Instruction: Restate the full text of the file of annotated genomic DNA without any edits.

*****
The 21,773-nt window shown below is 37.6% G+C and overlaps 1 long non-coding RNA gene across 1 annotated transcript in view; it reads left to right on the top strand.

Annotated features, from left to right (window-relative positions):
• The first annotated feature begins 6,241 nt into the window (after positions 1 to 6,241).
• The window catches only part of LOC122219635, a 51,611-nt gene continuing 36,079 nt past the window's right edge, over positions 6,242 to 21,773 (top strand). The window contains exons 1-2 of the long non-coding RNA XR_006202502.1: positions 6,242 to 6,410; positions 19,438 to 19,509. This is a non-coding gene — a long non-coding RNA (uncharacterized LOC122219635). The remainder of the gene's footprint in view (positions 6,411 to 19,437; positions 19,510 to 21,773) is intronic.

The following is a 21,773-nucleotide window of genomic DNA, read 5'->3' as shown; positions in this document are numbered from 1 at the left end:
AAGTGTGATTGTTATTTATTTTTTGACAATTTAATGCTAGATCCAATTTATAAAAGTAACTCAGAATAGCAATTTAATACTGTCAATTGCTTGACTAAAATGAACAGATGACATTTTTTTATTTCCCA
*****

The 21,773-nt window shown below is 37.6% G+C and overlaps 1 long non-coding RNA gene across 1 annotated transcript in view; it reads left to right on the top strand.

Annotated features, from left to right (window-relative positions):
• The first annotated feature begins 6,241 nt into the window (after positions 1 to 6,241).
• The window catches only part of LOC122219635, a 51,611-nt gene continuing 36,079 nt past the window's right edge, over positions 6,242 to 21,773 (top strand). The window contains exons 1-2 of the long non-coding RNA XR_006202502.1: positions 6,242 to 6,410; positions 19,438 to 19,509. This is a non-coding gene — a long non-coding RNA (uncharacterized LOC122219635). The remainder of the gene's footprint in view (positions 6,411 to 19,437; positions 19,510 to 21,773) is intronic.

The following is a 21,773-nucleotide window of genomic DNA, read 5'->3' as shown; positions in this document are numbered from 1 at the left end:
AAGTGTGATTGTTATTTATTTTTTGACAATTTAATGCTAGATCCAATTTATAAAAGTAACTCAGAATAGCAATTTAATACTGTCAATTGCTTGACTAAAATGAACAGATGACATTTTTTTATTTCCCA